It’s a Wonderful Life (1946) owes a debt to another festive tale of the supernatural, Charles Dickens ‘A Christmas Carol.’ In Dickens story Scrooge is shown the error of his ways so he can change his behaviour and find salvation. Capra uses a similar narrative device in It’s a Wonderful Life except his character George Bailey (James Stewart) has always been a decent fellow. George runs a building society and tries to do his best by the townsfolk. Everybody likes and respects him. Yet he feels useless, driven to despair by his rivalry with the richest man in town, and considering ending his life.
It’s a Wonderful Life was James Stewart’s first film after returning from active service piloting bombers in the United States Air Force during WWII. Capra’s comedies with their irrepressible optimism and all-American values made him the most successful director in Hollywood during the 30’s and 40’s. However like many working in the industry at the time Capra had a European background. Sicilian born, his parents emigrated when he was a boy and his success is the embodiment of the American Dream. Like Stewart he took part in WWII, filming a series of acclaimed documentaries from the front line. Though he fell out of fashion in the 50’s, films like It’s a Wonderful Life, It Happened One Night (34), and Arsenic and Old Lace (44) mark him out as one of the most influential filmmakers in American cinema.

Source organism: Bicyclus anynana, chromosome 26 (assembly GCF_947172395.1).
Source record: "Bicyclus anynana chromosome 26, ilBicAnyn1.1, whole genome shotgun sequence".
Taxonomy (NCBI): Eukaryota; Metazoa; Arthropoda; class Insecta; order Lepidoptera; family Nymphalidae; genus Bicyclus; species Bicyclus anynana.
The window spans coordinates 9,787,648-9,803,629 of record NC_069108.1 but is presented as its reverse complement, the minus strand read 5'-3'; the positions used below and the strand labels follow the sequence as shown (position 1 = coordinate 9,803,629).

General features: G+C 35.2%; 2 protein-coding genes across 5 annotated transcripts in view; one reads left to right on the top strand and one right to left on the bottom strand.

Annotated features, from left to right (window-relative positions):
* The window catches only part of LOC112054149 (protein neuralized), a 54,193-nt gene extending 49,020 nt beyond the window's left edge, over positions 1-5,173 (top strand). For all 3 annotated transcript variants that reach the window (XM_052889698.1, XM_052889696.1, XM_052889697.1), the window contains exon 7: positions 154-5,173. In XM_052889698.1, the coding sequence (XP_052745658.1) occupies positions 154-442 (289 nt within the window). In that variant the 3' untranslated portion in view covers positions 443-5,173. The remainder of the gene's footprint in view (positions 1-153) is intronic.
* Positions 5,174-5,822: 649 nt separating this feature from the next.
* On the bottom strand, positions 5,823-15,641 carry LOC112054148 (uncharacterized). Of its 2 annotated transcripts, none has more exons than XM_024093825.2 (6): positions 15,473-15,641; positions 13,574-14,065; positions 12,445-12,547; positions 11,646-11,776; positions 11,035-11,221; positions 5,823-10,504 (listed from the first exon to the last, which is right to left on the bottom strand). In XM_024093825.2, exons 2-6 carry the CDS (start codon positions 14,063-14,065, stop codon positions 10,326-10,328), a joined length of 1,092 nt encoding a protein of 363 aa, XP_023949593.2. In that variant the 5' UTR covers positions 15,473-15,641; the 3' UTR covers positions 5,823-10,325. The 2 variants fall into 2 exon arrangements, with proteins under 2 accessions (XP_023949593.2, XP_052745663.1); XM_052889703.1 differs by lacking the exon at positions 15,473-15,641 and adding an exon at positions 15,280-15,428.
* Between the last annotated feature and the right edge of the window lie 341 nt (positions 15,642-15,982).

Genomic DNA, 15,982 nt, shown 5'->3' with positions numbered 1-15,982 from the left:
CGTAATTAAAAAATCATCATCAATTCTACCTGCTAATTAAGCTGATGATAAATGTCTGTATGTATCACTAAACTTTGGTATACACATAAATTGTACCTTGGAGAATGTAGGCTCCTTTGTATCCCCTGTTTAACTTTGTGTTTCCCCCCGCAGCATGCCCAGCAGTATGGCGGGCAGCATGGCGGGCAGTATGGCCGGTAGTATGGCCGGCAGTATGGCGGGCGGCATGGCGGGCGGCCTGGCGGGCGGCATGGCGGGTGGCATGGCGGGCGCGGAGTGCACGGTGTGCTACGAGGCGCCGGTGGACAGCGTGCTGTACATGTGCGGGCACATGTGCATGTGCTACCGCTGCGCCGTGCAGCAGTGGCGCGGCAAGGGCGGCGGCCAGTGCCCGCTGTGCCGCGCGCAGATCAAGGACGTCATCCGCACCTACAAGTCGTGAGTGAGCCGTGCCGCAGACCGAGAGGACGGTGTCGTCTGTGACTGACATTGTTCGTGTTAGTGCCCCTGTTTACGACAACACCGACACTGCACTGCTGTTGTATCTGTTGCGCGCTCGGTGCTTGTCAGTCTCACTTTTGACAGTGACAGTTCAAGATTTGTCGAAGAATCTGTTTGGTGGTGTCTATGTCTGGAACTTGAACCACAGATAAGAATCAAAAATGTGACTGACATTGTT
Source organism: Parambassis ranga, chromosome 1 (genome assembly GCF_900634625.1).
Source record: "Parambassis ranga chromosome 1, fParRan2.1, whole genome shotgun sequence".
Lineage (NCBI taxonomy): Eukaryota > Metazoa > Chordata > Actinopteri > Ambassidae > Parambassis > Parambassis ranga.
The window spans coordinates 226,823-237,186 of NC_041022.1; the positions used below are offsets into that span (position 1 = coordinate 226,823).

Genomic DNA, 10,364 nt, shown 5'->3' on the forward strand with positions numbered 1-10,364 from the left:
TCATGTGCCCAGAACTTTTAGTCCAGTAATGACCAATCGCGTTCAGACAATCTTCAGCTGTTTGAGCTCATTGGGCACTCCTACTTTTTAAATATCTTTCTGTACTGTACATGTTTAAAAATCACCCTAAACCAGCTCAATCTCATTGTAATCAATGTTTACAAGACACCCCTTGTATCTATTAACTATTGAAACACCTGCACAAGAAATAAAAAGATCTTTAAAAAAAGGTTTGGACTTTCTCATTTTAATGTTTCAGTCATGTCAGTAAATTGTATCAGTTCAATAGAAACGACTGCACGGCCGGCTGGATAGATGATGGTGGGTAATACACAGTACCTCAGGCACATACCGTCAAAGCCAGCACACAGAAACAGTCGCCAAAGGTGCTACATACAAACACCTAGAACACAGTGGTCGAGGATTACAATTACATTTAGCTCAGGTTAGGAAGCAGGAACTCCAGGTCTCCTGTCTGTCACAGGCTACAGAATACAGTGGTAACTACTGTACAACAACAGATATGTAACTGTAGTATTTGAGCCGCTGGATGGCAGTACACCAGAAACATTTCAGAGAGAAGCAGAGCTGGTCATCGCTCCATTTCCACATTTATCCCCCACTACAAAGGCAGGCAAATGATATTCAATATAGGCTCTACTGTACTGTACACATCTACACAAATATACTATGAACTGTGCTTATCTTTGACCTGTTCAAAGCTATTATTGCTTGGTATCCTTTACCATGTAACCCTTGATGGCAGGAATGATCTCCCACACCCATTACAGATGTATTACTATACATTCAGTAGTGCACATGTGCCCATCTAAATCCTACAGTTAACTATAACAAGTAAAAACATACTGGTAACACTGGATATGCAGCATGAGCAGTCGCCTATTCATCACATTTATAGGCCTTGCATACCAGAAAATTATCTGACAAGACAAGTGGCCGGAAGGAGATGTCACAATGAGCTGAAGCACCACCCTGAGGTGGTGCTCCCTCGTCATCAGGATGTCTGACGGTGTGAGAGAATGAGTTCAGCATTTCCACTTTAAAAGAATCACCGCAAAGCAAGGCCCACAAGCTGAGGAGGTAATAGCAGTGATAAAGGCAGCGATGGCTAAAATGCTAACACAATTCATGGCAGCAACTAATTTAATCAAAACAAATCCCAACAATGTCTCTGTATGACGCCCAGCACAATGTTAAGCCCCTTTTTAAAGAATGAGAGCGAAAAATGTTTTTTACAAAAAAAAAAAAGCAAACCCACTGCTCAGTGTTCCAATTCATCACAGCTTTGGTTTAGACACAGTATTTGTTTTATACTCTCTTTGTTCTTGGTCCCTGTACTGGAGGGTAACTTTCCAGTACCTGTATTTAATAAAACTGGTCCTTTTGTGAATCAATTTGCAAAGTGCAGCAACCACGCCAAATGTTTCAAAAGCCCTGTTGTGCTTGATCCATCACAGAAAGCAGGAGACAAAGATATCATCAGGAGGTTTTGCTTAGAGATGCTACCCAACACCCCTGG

Clarence (Henry Travers), a lowly Angel yet to earn his wings, appears to George and shows him how his small town would have turned out if he had never been born. It’s a Wonderful Life is an American classic offering hope to the post-war generation and a country still recovering from the effects of the Great Depression. Though often accused of being overly sentimental the film is realistic about the hardships people often face. Capra’s final message is simple and heart-warming though. Everybody matters regardless of how trivial their lives may seem.
Merry Christmas everybody!